It’s always good to start a home game on the front foot, to set the tone right from the first whistle and make sure that the opposition know they are in for a difficult afternoon ahead.
Sunderland didn’t do this against Charlton and as the game wore on, there was a cold shiver of a feeling that it just wasn’t going to be our day.
It made me reconsider how I had felt during the build-up to the game. Walking up the steps to my seat high in the West Stand I got a feeling of ‘same old, same old’.
Chatting to friends about the line-up, watching the teams warm up - there was nothing wrong with that, but there was something missing. The pre-match atmosphere was flat, and this didn’t hit me until the medley-style play-list of old ‘run out’ songs began 15 minutes or so from kick off.
Now this play-list has deep meaning to us all, for one reason or another. Depending on our age, we’ve all seen the team run out to at least one or more of those tunes.
Yet it had no visible impact on 31,000 people as they, pies, burgers and coffees in hand, prepared to settle in for the afternoon ahead.
Don’t get me wrong, the mood was good, why wouldn’t it be after our best start to the season in many a year? But the place wasn’t buzzing.
Now I don’t dislike the play-list of old run out music, in fact I’m very fond of it. Z-Cars makes me emotional as I think of my dad’s tales from Roker Park in the 1960s – while Republica’s Ready To Go is for me, the ultimate Stadium of Light pre-match record.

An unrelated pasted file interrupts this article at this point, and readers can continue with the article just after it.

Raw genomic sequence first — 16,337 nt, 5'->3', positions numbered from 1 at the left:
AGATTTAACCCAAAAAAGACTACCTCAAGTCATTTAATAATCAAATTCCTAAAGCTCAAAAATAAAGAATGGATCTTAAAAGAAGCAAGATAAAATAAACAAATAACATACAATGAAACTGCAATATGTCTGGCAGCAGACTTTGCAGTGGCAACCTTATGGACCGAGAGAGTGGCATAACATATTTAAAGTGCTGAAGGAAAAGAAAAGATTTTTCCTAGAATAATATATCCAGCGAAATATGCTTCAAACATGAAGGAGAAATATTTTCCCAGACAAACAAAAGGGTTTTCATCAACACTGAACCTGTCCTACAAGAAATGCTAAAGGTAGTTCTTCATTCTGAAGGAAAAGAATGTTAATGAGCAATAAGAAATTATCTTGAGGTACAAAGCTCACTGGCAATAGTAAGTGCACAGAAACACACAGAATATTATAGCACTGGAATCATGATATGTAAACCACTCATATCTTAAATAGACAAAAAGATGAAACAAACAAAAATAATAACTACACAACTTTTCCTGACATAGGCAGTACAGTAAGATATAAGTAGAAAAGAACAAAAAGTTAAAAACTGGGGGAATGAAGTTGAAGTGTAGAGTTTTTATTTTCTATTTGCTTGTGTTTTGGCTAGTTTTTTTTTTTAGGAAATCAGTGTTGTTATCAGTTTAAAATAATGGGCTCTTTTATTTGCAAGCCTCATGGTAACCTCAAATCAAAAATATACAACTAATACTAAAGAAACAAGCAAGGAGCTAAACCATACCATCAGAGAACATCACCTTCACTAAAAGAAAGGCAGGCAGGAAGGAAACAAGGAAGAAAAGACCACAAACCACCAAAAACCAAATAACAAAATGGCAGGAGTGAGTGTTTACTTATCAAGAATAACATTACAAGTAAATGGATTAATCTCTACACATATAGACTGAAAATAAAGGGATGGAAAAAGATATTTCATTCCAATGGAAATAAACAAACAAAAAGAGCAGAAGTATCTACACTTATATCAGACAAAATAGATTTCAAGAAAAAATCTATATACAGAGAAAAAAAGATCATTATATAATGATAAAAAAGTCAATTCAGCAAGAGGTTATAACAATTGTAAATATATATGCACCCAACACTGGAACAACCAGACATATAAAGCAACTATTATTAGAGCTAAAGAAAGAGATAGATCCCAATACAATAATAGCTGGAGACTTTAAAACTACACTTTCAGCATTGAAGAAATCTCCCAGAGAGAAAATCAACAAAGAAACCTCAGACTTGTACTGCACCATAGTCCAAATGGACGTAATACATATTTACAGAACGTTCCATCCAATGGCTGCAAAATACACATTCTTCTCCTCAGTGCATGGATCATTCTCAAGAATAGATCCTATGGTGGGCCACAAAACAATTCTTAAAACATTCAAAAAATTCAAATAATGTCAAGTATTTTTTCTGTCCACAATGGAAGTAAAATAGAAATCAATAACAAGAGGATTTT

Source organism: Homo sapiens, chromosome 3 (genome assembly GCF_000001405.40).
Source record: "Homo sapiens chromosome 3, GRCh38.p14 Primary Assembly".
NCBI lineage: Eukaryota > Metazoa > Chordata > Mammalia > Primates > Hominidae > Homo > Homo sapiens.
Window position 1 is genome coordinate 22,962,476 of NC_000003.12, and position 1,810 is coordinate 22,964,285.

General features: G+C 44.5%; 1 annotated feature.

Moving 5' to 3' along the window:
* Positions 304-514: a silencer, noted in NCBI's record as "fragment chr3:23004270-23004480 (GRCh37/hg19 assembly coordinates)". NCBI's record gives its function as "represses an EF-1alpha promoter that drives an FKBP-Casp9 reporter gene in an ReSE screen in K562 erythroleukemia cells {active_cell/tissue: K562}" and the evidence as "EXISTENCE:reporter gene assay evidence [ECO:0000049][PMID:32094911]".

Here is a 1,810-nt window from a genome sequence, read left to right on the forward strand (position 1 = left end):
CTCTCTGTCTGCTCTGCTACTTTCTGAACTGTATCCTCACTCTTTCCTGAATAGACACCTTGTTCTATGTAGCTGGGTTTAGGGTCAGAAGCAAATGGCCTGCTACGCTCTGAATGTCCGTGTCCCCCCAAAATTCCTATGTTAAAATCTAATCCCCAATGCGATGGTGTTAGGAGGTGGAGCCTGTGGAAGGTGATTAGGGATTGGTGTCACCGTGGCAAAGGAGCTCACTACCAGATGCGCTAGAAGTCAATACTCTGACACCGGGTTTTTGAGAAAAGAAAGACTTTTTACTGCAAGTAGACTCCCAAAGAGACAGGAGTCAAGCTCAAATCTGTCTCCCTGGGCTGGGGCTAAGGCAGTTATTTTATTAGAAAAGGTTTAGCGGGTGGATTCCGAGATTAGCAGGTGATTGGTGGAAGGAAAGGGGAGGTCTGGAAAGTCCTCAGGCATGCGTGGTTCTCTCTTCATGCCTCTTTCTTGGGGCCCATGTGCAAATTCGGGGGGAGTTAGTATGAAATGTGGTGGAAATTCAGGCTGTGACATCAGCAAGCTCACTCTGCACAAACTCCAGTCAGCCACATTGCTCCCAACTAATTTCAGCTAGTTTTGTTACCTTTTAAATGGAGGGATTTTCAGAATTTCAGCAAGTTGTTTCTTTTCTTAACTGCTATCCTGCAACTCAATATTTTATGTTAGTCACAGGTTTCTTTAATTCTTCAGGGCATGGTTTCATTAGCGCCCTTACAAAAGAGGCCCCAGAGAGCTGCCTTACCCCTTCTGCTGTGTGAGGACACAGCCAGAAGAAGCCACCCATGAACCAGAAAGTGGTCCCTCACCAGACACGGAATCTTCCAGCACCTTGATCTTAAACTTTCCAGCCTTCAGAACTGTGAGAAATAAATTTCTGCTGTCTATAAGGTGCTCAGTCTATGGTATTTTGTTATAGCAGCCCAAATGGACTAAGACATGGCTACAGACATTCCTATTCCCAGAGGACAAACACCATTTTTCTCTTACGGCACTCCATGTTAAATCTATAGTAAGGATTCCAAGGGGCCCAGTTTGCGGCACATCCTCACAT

These songs, including a U2’s Elevation and Beginning of the Twist by The Futureheads, are undisputed anthems. And they are a million times better and significantly more relevant than Charlie Methven’s choice of nightclub favourites. Intended as they were to get the crowd fired up, it always seemed to be a cheap revamp which quickly became something of a joke.
In contrast, bringing back the old tunes was a lovely touch, it shows loyalty to the club’s history, and is inclusive of all generations. But those tunes don’t focus you on the game ahead. They make you reminisce about times past, they take you back to previous eras during which that particular piece of music was played originally. The only exception being Dance of the Knights, which has remained a constant since the SoL opened, and therefore remains current in that respect.
But every time the play-list medley changed from one song to the next, I found myself looking over to the tunnel to see if they players were on their way out. It was like run out music overkill, and by the time Dance of the Knights finally kicked in, the build-up had been dragged out so long it felt like an anti-climax.
Much has been spoken, written and debated about the matchday experience at the SoL in recent years, but for me, the answer is much bigger than a dose of nostalgia or Methven’s stint in the DJ booth.
During the first two seasons at the SoL (yes I accept it was a new, novel and exciting place at that time), it was always a treat to take your seat up to two hours before kick off. Broadcaster John Foster was in his pomp as stadium announcer, and the whole afternoon, or indeed evening, seemed like a well-drilled matchday programme of events, with the match being the main attraction.